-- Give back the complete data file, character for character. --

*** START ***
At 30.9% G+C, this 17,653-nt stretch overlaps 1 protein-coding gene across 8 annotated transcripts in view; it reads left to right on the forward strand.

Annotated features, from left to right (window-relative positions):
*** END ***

At 30.9% G+C, this 17,653-nt stretch overlaps 1 protein-coding gene across 8 annotated transcripts in view; it reads left to right on the forward strand.

Annotated features, from left to right (window-relative positions):